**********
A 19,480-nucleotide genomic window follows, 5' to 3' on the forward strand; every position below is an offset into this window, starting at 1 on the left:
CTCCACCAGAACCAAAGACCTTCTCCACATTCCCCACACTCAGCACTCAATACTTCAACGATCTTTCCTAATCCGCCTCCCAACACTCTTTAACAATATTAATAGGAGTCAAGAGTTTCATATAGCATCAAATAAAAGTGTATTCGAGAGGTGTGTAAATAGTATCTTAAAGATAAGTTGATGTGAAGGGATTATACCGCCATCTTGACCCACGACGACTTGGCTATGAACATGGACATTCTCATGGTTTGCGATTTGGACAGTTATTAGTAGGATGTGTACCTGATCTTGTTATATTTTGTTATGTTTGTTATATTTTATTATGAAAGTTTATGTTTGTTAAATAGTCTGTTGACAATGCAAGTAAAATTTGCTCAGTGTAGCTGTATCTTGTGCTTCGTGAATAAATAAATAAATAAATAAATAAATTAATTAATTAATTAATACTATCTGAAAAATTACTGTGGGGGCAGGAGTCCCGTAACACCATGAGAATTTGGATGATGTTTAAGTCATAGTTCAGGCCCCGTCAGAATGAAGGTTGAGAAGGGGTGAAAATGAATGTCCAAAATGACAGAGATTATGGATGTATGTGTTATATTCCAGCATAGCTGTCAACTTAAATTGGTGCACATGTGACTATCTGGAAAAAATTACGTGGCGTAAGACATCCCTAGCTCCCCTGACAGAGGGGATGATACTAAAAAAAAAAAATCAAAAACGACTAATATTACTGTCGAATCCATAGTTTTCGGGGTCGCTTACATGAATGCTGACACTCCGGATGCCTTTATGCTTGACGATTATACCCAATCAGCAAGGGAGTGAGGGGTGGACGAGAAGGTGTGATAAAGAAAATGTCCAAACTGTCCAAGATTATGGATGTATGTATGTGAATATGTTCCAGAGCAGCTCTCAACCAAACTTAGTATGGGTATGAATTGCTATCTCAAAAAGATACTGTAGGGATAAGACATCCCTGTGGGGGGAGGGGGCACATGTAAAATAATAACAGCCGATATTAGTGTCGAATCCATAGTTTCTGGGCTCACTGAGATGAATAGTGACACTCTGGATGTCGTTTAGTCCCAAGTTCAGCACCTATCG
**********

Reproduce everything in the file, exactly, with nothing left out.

A 19,480-nucleotide genomic window follows, 5' to 3' on the forward strand; every position below is an offset into this window, starting at 1 on the left:
CTCCACCAGAACCAAAGACCTTCTCCACATTCCCCACACTCAGCACTCAATACTTCAACGATCTTTCCTAATCCGCCTCCCAACACTCTTTAACAATATTAATAGGAGTCAAGAGTTTCATATAGCATCAAATAAAAGTGTATTCGAGAGGTGTGTAAATAGTATCTTAAAGATAAGTTGATGTGAAGGGATTATACCGCCATCTTGACCCACGACGACTTGGCTATGAACATGGACATTCTCATGGTTTGCGATTTGGACAGTTATTAGTAGGATGTGTACCTGATCTTGTTATATTTTGTTATGTTTGTTATATTTTATTATGAAAGTTTATGTTTGTTAAATAGTCTGTTGACAATGCAAGTAAAATTTGCTCAGTGTAGCTGTATCTTGTGCTTCGTGAATAAATAAATAAATAAATAAATAAATTAATTAATTAATTAATACTATCTGAAAAATTACTGTGGGGGCAGGAGTCCCGTAACACCATGAGAATTTGGATGATGTTTAAGTCATAGTTCAGGCCCCGTCAGAATGAAGGTTGAGAAGGGGTGAAAATGAATGTCCAAAATGACAGAGATTATGGATGTATGTGTTATATTCCAGCATAGCTGTCAACTTAAATTGGTGCACATGTGACTATCTGGAAAAAATTACGTGGCGTAAGACATCCCTAGCTCCCCTGACAGAGGGGATGATACTAAAAAAAAAAAATCAAAAACGACTAATATTACTGTCGAATCCATAGTTTTCGGGGTCGCTTACATGAATGCTGACACTCCGGATGCCTTTATGCTTGACGATTATACCCAATCAGCAAGGGAGTGAGGGGTGGACGAGAAGGTGTGATAAAGAAAATGTCCAAACTGTCCAAGATTATGGATGTATGTATGTGAATATGTTCCAGAGCAGCTCTCAACCAAACTTAGTATGGGTATGAATTGCTATCTCAAAAAGATACTGTAGGGATAAGACATCCCTGTGGGGGGAGGGGGCACATGTAAAATAATAACAGCCGATATTAGTGTCGAATCCATAGTTTCTGGGCTCACTGAGATGAATAGTGACACTCTGGATGTCGTTTAGTCCCAAGTTCAGCACCTATCG